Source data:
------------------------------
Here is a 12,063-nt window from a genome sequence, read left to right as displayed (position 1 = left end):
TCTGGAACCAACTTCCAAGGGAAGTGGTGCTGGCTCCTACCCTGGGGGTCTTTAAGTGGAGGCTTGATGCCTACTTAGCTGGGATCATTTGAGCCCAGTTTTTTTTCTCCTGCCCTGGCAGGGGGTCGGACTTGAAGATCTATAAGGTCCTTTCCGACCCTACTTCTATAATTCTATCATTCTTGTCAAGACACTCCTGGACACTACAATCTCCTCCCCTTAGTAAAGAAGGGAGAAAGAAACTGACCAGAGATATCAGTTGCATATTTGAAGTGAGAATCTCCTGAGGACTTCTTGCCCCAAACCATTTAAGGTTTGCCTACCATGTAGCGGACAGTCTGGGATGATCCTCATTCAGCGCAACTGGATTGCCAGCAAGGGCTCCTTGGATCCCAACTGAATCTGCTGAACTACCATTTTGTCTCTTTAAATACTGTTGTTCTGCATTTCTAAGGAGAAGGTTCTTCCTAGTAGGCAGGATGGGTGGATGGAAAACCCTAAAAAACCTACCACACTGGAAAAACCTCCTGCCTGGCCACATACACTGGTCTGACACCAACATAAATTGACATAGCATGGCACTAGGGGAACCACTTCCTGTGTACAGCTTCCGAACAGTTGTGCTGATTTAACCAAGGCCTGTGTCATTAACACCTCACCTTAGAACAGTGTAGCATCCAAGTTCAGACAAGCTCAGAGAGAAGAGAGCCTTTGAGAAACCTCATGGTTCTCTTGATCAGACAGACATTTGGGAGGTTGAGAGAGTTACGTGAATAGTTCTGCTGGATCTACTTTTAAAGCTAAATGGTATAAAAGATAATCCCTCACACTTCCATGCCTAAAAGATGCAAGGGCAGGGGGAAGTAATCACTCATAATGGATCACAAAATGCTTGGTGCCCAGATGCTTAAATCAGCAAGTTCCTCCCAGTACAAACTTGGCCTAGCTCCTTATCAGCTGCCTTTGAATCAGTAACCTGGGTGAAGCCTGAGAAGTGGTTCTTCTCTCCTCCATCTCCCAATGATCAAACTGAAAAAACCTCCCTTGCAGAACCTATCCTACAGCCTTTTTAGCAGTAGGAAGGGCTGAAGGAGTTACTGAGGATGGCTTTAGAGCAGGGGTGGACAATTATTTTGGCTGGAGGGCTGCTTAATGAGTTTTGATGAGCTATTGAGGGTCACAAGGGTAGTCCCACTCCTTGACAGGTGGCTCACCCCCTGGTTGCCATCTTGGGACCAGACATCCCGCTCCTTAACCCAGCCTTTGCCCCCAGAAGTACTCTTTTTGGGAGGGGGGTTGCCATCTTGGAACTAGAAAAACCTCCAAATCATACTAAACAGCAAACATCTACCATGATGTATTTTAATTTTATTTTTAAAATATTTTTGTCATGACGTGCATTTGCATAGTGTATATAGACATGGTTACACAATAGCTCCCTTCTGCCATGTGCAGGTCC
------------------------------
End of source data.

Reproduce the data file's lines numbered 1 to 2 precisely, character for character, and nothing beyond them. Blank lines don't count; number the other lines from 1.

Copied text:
Here is a 12,063-nt window from a genome sequence, read left to right as displayed (position 1 = left end):
TCTGGAACCAACTTCCAAGGGAAGTGGTGCTGGCTCCTACCCTGGGGGTCTTTAAGTGGAGGCTTGATGCCTACTTAGCTGGGATCATTTGAGCCCAGTTTTTTTTCTCCTGCCCTGGCAGGGGGTCGGACTTGAAGATCTATAAGGTCCTTTCCGACCCTACTTCTATAATTCTATCATTCTTGTCAAGACACTCCTGGACACTACAATCTCCTCCCCTTAGTAAAGAAGGGAGAAAGAAACTGACCAGAGATATCAGTTGCATATTTGAAGTGAGAATCTCCTGAGGACTTCTTGCCCCAAACCATTTAAGGTTTGCCTACCATGTAGCGGACAGTCTGGGATGATCCTCATTCAGCGCAACTGGATTGCCAGCAAGGGCTCCTTGGATCCCAACTGAATCTGCTGAACTACCATTTTGTCTCTTTAAATACTGTTGTTCTGCATTTCTAAGGAGAAGGTTCTTCCTAGTAGGCAGGATGGGTGGATGGAAAACCCTAAAAAACCTACCACACTGGAAAAACCTCCTGCCTGGCCACATACACTGGTCTGACACCAACATAAATTGACATAGCATGGCACTAGGGGAACCACTTCCTGTGTACAGCTTCCGAACAGTTGTGCTGATTTAACCAAGGCCTGTGTCATTAACACCTCACCTTAGAACAGTGTAGCATCCAAGTTCAGACAAGCTCAGAGAGAAGAGAGCCTTTGAGAAACCTCATGGTTCTCTTGATCAGACAGACATTTGGGAGGTTGAGAGAGTTACGTGAATAGTTCTGCTGGATCTACTTTTAAAGCTAAATGGTATAAAAGATAATCCCTCACACTTCCATGCCTAAAAGATGCAAGGGCAGGGGGAAGTAATCACTCATAATGGATCACAAAATGCTTGGTGCCCAGATGCTTAAATCAGCAAGTTCCTCCCAGTACAAACTTGGCCTAGCTCCTTATCAGCTGCCTTTGAATCAGTAACCTGGGTGAAGCCTGAGAAGTGGTTCTTCTCTCCTCCATCTCCCAATGATCAAACTGAAAAAACCTCCCTTGCAGAACCTATCCTACAGCCTTTTTAGCAGTAGGAAGGGCTGAAGGAGTTACTGAGGATGGCTTTAGAGCAGGGGTGGACAATTATTTTGGCTGGAGGGCTGCTTAATGAGTTTTGATGAGCTATTGAGGGTCACAAGGGTAGTCCCACTCCTTGACAGGTGGCTCACCCCCTGGTTGCCATCTTGGGACCAGACATCCCGCTCCTTAACCCAGCCTTTGCCCCCAGAAGTACTCTTTTTGGGAGGGGGGTTGCCATCTTGGAACTAGAAAAACCTCCAAATCATACTAAACAGCAAACATCTACCATGATGTATTTTAATTTTATTTTTAAAATATTTTTGTCATGACGTGCATTTGCATAGTGTATATAGACATGGTTACACAATAGCTCCCTTCTGCCATGTGCAGGTCC